After much hype and hubbub about Google’s Moto X phone, Google turned around and agreed to sell its Motorola Mobility unit to Lenovo, the rising Chinese computer maker. The planned $2.91 billion sale feels like a bit of letdown after the commotion (and generally positive reviews) of Google’s phones.
When Google bought Motorola Mobility in 2012 for $12.4 billion, most speculation at the time centered on the value to Google of Motorola’s patent portfolio. Motorola’s 17,000 patents were seen as protection for Google’s Android operating system in the face of similarly well-armed competitors. Google will retain most of the patents in this deal.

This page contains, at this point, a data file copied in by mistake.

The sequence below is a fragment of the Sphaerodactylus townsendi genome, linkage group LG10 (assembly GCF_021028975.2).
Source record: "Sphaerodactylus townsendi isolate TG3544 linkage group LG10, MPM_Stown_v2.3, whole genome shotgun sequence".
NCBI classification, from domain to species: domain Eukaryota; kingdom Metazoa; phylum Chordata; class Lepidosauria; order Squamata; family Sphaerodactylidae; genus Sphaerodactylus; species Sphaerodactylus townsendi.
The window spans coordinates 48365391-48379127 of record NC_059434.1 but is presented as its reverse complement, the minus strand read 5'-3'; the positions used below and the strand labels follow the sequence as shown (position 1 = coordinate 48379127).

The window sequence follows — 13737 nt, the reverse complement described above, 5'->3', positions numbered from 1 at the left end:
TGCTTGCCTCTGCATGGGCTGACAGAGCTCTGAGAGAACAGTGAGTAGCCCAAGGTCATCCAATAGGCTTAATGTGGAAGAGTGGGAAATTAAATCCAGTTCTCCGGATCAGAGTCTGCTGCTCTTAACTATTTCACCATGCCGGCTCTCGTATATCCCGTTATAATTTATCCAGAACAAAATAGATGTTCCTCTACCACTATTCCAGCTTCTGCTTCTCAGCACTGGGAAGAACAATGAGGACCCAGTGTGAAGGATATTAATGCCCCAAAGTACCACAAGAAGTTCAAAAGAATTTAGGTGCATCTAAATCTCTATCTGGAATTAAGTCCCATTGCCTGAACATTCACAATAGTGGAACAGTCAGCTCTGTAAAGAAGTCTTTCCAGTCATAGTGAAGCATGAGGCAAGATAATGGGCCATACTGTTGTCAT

It was assumed then that the patents were by far the most valuable parts of the deal for Google. Somewhere along the way, though, it started to seem like Google’s secret plan for Motorola was not to marshal its patents but … well, to make and sell phones. Wired Steven Levy posited that the Moto phones would be the “gateway drug” for Google’s entire software ecosystem.
So much for that. Google may be selling Motorola now for any one of a number of reasons — or all of them. It may be that, as as Bloomberg Businessweek’s Brad Stone points out , Google’s Android partners didn’t love the idea of competing with Google hardware. Or maybe that it just didn’t establish enough of a foothold in the market. Or Google may have been mainly interested in the patent portfolio after all. No matter which way you cut it, suddenly it does seem like even Google may not have its strategy for world domination totally thought out.